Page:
Michael Crow became the 16th president of Arizona State University in 2002. He was previously executive vice provost of Columbia University, where he

was also professor of science and technology policy in the School of

International and Public Affairs. Crow served as the chief strategist of

Columbia’s research enterprise and is also a Fellow of the American

Association for the Advancement of Science (AAAS) and a member of the

Council on Foreign Relations.


Thomas Bailey is the George and Abby O’Neill Professor of Economics and

Education at Teachers College, Columbia University. He is also Director of

the Community College Research Center and two National Centers: the

Center for Analysis of Postsecondary Education and Employment and the

Center for the Analysis of Postsecondary Readiness. In 2010, Arne Duncan,

Secretary of Education, appointed him chair of the Committee on Measures

of Student Success, which developed recommendations for community

colleges to comply with completion rate disclosure requirements under the

Higher Education Opportunity Act. Bailey has been a member of the National

Academy of Education since 2012.


Ronnie L. Booth is the third president of Tri-County Technical College.

During his seven years at the school, Dr. Booth has launched the College’s

first two branch campuses with a third branch soon to open. He has also

initiated several new programs, including the Gateway to College program

for high school drop-outs and the Bridge to Clemson program with Clemson

University. He previously served as vice president of external programs at

Gainesville College in Georgia and in various capacities at Piedmont

College, Gordon-Cornwell Theological Seminary, and numerous other



Katherine Newman is the Provost and Senior Vice Chancellor for Academic

Affairs at the University of Massachusetts Amherst. Her office oversees the

academic missions of the campus in education, scholarship, and outreach

and services. Prior to her current position she was the James B. Knapp

Dean of the Krieger School of Arts and Sciences and Professor of Sociology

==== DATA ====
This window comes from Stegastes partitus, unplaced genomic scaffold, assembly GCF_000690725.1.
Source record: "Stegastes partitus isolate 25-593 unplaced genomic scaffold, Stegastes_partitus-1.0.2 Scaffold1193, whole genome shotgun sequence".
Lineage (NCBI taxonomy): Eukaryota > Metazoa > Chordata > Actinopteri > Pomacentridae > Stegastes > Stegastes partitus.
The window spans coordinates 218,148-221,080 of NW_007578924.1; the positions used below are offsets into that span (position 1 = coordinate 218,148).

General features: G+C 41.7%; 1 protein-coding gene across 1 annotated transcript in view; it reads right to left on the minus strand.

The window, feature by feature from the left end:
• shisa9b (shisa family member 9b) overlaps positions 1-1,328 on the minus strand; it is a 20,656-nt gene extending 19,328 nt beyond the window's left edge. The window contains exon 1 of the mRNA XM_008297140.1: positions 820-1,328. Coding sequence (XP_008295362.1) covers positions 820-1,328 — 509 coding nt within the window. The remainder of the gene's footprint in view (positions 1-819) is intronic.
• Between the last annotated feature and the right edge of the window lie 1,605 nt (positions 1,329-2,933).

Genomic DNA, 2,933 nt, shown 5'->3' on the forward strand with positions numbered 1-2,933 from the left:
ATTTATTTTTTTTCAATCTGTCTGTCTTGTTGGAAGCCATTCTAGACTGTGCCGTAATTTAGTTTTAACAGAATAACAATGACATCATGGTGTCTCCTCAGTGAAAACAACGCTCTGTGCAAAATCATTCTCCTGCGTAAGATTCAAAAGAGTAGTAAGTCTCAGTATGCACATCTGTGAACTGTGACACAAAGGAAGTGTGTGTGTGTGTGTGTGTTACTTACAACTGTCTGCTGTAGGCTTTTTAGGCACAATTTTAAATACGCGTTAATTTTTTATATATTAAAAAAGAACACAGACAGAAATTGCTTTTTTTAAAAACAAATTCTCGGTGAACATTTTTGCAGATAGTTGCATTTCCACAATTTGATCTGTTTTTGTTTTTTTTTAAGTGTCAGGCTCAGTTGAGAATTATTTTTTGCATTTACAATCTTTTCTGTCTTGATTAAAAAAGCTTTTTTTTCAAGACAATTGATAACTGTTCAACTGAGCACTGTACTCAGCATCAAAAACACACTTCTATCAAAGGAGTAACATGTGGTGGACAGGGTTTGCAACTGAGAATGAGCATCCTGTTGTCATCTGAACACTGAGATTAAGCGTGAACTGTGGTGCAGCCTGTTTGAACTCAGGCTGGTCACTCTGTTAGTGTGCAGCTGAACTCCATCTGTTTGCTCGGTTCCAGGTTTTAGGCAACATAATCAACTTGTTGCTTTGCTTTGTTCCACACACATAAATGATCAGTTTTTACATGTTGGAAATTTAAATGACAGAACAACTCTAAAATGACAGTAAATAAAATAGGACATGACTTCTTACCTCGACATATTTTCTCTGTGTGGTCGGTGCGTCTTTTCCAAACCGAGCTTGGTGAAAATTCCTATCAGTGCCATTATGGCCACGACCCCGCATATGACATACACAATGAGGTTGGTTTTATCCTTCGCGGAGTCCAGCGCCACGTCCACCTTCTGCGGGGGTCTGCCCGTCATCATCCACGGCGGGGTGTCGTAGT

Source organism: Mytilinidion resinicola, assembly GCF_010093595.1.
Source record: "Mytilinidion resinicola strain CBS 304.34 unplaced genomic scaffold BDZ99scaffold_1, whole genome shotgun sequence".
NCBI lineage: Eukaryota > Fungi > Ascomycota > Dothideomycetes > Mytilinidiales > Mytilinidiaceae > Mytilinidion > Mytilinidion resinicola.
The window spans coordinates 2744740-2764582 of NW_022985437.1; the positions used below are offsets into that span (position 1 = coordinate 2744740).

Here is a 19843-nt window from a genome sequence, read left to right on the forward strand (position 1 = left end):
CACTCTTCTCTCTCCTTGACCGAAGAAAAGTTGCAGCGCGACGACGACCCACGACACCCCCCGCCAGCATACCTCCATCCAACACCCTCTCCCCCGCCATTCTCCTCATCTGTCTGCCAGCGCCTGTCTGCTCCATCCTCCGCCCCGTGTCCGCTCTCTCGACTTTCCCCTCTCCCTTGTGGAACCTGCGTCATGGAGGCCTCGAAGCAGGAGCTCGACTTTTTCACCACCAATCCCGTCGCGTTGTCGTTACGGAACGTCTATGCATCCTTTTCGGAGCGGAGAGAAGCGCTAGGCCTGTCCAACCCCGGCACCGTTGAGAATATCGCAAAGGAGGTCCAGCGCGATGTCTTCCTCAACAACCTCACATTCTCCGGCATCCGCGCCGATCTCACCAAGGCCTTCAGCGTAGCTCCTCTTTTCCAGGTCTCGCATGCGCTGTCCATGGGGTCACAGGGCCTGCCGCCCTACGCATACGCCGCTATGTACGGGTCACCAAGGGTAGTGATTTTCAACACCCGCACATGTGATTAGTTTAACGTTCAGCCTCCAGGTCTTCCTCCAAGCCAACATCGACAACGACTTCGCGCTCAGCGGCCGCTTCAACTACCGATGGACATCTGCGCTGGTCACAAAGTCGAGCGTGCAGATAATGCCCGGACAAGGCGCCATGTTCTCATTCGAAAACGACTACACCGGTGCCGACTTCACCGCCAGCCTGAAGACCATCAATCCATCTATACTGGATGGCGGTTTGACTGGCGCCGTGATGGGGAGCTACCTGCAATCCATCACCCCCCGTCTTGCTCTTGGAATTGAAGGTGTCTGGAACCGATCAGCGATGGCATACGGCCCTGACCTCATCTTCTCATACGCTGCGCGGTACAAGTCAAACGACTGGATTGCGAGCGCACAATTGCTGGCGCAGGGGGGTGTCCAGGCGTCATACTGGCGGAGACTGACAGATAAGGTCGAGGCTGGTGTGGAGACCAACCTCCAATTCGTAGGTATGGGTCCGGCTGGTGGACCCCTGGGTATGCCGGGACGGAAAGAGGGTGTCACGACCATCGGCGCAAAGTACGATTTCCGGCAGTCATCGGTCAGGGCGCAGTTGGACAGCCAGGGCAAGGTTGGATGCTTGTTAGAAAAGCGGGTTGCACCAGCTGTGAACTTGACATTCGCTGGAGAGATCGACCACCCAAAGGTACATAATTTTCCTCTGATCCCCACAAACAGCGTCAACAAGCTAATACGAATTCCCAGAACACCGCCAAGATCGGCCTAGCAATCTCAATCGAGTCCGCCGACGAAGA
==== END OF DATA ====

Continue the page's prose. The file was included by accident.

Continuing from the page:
at Johns Hopkins. She was one of the original members of the Saguaro

Seminar and has taught at Princeton, Harvard, and Columbia. A noted

sociologist, Newman has written 12 books on the working poor, middle class

economic insecurity and school violence.


Ross Gittell is Chancellor of the Community College System of NH. He has

an extensive background in university teaching and strategic planning.

Gittell’s focus has been on applying economic, organizational and

management theory to regional, state, and community economic

development issues. He has been a resource for non-profit and business

decision makers nationally on issues such as economic policy, workforce

development, job creation strategies, community development, and the

business climate


Antonia Hernandez became president and chief executive officer of

California Community Foundation, a large and active philanthropic

organization in Southern California, in 2004. The foundation supports

nonprofit organizations and public institutions with funds for health and

human services, affordable housing, early childhood education, community

arts and culture and other areas of need. Prior to this position, Ms.

Hernandez was president and general counsel of the Mexican American

Legal Defense and Educational Fund (MALDEF), a national nonprofit and

advocacy organization dedicated to protecting the civil rights of the nation’s



Dr. Sara Goldrick-Rab is the Professor of Educational Policy Studies and

Sociology at the University of Wisconsin-Madison. Her research and writing

discusses the intended and unintended consequences of the college-for-all

movement in the US. In multiple experimental, longitudinal, and mixedmethods

research projects, she has examined the implications of financial

aid policies, welfare reform, transfer practices, and a range of interventions

aimed at increasing college attainment among marginalized populations. In

May of 2014, Goldrick-Rab became the founding director of the Wisconsin

HOPE Lab, a research laboratory aimed at identifying new and effective

ways to minimize barriers to college completion.


Prior to going to Georgetown, Professor Holzer served as Chief Economist

for the U.S. Department of Labor and professor of economics at Michigan

State University. He has also been a Visiting Scholar at the Russell Sage

Foundation in 1995, and a Faculty Research Fellow of the National Bureau

of Economic Research. Over most of his career, Professor Holzer’s research